TAE said, I forgot to state the key point I wanted to really make :P , and that is that they said the science will be demonstrated with Norman in 2019 (that is their target). C2-U was their make or break machine, crunch time for TAE, and that was successful. That is not to imply that Norman is not a critical machine, they are after all planning to fuse Boron.
Near term, cheap, dark horse fusion hits the air waves, GF - TED, LM - Announcement. The race is on.

crowberry
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Re: Small Tri Alpha news blurp

Postby crowberry » Wed Jan 16, 2019 11:43 am

Maui wrote:I thought it was interesting that they have a panel of experts that come in and do peer review every 6 months and report the results to the board. I wonder if the other fusion projects do a similar thing.


When EMC2 was funded by the Navy then they had regular reviews by an external panel. Two of the review reports on EMC2 were published by Brian Wang. Also LPPF has described that they have been reviewed by external experts at least a few times. I would guess that most of the other fusion companies ask for external reviews at least when they need to raise new funding from investors.

crowberry
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Re: Small Tri Alpha news blurp

Postby crowberry » Wed Jan 16, 2019 11:51 am

The scale of the TAE Technologies devices is becoming impressive. Norman is about 30 m long, Copernicus is planned to be more than 45 m long and the power plant plan is for a device almost 110 m long. These are linear devices and that gives of course a lot ot benefits, but they will still be rather big. It will take serious money to build those machines.

mvanwink5
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Re: Small Tri Alpha news blurp

Postby mvanwink5 » Wed Jan 16, 2019 1:37 pm

A modern coal fired plant has pulverizers, primary air fans, forced and induced draft fans, SCR's, SO2 scrubbers with limestone pulverizers pumps etc., precipitators, a coal field, stacker/ reclaimer coal handling systems, boiler which can be 200 ft tall, not to mention the 500 foot tall stacks to get the gas up there.... and that is just to make steam.

Granted, a fusion reactor will have auxiliary systems too, but the scale and capital is not worse, it just can't be! :lol:

Gas fired boilers are simpler, less capital, but gas is always going to be more expensive. And gas turbines are really high maintenance and likely will be best in a combined cycle with a gas fired boiler, but developing countries will likely be capital constrained.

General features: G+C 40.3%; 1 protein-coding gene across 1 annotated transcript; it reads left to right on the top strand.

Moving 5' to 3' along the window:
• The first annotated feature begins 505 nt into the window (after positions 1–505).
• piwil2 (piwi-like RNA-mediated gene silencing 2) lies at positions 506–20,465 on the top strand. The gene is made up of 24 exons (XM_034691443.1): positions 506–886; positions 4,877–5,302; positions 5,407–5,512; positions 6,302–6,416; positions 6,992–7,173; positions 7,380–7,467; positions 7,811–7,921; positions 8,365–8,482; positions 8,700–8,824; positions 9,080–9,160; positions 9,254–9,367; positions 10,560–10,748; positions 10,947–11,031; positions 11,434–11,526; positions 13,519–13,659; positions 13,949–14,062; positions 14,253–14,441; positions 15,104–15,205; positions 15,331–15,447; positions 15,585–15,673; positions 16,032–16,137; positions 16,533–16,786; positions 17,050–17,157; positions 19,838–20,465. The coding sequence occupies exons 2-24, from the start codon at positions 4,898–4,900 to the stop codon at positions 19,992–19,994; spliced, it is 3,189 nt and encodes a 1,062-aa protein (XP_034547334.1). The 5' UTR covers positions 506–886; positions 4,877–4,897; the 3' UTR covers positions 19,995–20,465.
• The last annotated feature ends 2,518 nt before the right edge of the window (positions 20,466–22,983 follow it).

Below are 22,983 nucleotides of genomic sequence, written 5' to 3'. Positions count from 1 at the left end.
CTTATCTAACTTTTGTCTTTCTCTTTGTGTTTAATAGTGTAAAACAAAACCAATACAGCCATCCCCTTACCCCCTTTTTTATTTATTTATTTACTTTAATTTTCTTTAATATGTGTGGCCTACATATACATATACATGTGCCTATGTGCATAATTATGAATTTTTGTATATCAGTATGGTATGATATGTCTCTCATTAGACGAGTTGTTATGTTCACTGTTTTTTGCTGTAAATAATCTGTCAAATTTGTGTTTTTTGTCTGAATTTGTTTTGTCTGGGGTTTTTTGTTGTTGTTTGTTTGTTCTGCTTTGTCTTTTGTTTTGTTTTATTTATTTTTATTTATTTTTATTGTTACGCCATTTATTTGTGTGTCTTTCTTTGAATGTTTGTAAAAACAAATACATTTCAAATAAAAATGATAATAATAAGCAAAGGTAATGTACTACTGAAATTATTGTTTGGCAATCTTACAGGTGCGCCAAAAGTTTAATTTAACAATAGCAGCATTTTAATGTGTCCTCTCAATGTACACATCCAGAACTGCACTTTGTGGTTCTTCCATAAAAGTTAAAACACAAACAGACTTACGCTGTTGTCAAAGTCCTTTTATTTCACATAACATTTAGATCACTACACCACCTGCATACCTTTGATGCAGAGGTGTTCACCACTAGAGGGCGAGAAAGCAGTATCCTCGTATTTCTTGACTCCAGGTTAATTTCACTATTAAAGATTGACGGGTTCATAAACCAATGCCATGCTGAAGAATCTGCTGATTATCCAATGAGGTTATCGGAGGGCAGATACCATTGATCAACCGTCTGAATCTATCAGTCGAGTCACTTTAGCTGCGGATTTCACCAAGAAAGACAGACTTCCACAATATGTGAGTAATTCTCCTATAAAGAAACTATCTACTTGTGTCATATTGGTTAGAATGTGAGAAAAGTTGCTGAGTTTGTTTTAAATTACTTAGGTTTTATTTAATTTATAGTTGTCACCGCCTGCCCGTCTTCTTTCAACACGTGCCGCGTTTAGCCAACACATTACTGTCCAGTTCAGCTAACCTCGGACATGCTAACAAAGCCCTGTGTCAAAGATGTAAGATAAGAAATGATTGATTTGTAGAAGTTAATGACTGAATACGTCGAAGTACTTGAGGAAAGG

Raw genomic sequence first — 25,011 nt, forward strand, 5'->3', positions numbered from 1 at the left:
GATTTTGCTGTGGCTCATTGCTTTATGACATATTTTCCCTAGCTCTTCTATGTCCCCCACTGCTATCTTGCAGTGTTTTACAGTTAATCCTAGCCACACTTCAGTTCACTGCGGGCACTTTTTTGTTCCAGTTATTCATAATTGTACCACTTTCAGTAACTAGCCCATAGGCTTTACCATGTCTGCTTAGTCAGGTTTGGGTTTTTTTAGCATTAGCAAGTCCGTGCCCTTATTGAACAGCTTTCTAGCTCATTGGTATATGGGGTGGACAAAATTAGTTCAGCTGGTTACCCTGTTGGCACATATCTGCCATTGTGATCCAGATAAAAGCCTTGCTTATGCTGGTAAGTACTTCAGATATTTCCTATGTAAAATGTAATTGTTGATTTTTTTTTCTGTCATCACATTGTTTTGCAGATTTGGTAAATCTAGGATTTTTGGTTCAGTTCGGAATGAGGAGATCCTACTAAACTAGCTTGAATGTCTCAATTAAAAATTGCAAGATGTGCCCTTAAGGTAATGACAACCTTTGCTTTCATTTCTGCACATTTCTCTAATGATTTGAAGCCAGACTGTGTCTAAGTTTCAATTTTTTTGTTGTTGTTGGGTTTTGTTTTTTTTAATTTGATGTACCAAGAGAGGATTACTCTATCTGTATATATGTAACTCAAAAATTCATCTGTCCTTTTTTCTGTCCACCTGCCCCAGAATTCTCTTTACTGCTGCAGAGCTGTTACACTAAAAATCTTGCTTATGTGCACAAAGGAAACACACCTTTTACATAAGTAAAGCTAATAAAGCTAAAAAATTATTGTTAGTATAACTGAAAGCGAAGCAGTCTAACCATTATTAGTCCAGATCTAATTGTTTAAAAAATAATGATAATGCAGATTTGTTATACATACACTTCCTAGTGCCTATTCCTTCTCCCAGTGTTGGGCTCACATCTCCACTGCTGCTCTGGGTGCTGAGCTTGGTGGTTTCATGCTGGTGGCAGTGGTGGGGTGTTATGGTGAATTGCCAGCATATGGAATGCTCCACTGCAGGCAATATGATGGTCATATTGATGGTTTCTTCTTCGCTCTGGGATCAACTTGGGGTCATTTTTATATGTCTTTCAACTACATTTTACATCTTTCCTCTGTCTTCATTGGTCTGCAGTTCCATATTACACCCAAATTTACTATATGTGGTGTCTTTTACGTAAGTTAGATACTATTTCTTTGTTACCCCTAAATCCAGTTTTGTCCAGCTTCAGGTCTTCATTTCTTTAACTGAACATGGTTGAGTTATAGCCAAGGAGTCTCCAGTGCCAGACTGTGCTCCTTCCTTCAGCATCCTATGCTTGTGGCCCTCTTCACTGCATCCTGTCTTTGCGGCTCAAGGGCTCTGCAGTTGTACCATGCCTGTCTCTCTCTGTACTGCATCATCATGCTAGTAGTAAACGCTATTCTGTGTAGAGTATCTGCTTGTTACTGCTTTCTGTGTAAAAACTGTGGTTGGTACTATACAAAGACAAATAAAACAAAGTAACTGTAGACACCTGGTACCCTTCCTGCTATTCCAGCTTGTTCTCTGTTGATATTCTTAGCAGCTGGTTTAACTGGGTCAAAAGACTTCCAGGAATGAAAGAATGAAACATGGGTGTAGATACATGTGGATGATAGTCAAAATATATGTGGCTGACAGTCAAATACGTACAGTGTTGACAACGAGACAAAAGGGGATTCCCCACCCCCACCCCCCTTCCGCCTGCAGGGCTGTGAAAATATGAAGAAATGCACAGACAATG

Near term, cheap, dark horse fusion hits the air waves, GF - TED, LM - Announcement. The race is on.

Maui
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Re: Small Tri Alpha news blurp

Postby Maui » Wed Jan 16, 2019 2:33 pm

Well, if your goal is to be competitive with coal, you are in trouble because coal power is dead. I’d have to go back and hear their numbers again, but they implied that with current gas prices, they’d have a hard time competing in the US with their initial plants.

I think solar + battery is going to be the main competitor. Prices for panels keep dropping and prices for batteries keep dropping. They suggested, though, that the real estate for solar will simply not exist in mega cities, plus the growth of demand will be so fast in the developing world, that existing plants won’t be able to provide the stable backbone power that will exist in developed/stable markets.

mvanwink5
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Re: Small Tri Alpha news blurp

Postby mvanwink5 » Wed Jan 16, 2019 2:57 pm

Solar? Got trees, snow, you get feet of snow and need heat? On your roof maintenance for suburb, and for cities not enough roof space, and for industry not enough power density or 24 your supply? LOL

Imaginary power source. I get a kick out of the so called green proponents.
Near term, cheap, dark horse fusion hits the air waves, GF - TED, LM - Announcement. The race is on.

paperburn1
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Re: Small Tri Alpha news blurp